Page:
Let’s look at a couple of good examples.
Example #1: Highlights of Mirko "Cro Cop" Filipovic, a former kickboxer, and currently an MMA fighter, known for his knockout prowess. Notice that the Thai kick applied to the temple or the side of the neck, when landed flush, almost always results in a knockdown. Ironically, Cro Cop himself was defeated in the UFC via the same technique.
Example #2: The Famous “Pimp Smackdown” video. In this case, the attacker is hit cleanly to the side of the neck by the “Karate expert” with a forearm or knifehand strike to obvious effect. Also notice that the Karate man was not planted to deliver maximum power, but snapped the technique while also penetrating through the target. If he were "planted” or had a stronger base, I doubt the pimp would have been able to stumble away at all.
So what is the Brachial Stun? An older version of the Army Field Manual on combatives (FM 21-150) describes it this way,
A sharp blow to the side of the neck causes unconsciousness by shock to the carotid artery, jugular vein, and vagus nerve. For maximum effect, the blow should be focused below and slightly in front of the ear. A less powerful blow causes involuntary muscle spasms and intense pain. The side of the neck is one of the best targets to use to drop an opponent immediately or to disable him temporarily to finish him later.Clearly, the goal in FM 21-150 was to put an opponent down quickly, and this technique does. That’s why it’s become a staple of police defensive tactics and almost all combatives (military hand-to-hand use or based) systems.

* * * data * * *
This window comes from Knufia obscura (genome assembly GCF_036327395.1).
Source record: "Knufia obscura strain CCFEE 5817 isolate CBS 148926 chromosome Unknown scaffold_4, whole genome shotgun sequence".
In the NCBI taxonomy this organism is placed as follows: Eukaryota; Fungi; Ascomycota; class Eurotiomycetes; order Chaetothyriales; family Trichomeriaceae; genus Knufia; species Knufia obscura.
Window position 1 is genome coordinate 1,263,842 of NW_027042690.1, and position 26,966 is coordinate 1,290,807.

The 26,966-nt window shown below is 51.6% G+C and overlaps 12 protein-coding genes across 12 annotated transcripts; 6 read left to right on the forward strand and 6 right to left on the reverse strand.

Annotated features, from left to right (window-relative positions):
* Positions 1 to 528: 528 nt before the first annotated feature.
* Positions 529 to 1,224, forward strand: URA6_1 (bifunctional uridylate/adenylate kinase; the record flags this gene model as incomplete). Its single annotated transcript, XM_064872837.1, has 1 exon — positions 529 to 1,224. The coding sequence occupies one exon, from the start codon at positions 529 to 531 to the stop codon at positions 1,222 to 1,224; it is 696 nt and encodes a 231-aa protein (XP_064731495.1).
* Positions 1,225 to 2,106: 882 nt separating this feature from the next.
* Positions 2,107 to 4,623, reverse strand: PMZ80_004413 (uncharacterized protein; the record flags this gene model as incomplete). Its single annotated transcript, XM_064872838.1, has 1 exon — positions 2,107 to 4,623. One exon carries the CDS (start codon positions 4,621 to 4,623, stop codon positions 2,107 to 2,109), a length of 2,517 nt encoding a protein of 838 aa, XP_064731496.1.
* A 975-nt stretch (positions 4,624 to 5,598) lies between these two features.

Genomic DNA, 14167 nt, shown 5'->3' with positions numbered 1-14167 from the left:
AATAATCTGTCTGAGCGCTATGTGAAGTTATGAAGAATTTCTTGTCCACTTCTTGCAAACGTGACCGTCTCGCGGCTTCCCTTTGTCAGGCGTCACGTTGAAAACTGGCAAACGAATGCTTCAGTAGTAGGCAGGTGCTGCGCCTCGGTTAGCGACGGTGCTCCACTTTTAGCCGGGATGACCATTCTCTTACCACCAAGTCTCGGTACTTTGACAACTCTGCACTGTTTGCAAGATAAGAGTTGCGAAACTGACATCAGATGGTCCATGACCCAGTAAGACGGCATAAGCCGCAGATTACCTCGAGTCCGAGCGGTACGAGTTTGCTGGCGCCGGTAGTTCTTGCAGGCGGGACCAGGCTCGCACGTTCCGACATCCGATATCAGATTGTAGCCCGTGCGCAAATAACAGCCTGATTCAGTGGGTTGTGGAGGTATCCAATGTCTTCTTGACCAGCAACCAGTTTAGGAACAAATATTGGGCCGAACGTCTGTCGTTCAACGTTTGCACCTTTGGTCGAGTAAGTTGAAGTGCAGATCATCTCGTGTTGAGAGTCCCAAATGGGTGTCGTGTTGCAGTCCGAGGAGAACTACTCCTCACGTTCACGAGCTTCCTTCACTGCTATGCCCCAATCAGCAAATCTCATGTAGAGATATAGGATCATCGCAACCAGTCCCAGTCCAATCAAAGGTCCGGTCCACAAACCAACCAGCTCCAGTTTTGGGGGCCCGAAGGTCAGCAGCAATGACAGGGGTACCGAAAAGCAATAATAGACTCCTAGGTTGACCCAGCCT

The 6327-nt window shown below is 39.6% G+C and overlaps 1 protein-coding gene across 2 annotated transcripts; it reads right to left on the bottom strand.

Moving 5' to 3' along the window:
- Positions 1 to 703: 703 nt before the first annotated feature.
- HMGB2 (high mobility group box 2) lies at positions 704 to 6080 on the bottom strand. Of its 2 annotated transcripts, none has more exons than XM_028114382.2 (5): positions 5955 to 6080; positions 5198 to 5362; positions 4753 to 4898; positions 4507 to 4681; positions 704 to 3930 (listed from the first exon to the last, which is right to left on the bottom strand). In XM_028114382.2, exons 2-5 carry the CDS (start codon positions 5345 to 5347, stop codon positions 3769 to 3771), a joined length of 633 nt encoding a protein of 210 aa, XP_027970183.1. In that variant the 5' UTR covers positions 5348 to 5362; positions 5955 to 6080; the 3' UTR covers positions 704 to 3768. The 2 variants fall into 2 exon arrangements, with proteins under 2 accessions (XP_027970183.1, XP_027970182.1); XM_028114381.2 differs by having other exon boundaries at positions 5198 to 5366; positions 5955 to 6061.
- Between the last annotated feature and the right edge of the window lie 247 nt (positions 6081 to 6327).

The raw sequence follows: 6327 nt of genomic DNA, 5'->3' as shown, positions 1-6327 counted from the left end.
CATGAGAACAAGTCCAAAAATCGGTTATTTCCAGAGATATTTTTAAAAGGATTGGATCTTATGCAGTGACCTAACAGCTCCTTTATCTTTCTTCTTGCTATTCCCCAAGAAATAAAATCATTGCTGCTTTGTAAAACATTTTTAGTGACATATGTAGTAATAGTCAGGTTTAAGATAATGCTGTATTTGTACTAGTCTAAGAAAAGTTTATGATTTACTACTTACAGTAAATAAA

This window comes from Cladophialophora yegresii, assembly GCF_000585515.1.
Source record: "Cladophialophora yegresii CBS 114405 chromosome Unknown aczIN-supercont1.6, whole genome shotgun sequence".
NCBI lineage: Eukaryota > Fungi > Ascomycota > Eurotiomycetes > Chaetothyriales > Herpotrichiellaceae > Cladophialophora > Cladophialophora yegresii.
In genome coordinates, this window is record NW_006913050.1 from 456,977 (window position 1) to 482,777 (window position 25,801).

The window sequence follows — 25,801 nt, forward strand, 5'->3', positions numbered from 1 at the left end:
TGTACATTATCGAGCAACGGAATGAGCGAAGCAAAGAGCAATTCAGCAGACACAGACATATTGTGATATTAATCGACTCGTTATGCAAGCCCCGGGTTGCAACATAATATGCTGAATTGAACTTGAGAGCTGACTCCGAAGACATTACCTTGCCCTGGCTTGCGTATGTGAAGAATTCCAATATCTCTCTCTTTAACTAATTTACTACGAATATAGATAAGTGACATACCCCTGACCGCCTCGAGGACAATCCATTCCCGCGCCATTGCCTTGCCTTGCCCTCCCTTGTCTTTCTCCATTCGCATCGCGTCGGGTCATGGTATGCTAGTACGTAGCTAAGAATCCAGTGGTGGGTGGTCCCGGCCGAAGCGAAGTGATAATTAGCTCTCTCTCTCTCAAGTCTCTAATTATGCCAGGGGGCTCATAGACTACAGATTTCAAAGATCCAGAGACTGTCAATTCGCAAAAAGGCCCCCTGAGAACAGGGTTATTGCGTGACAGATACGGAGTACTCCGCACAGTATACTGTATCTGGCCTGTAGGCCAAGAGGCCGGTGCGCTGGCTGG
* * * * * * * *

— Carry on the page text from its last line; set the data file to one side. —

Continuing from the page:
CAUTION: This is for informational purposes only. Any strike that can drop or disable an opponent may result in unconsciousness or death, even by a secondary impact (the floor or another object).
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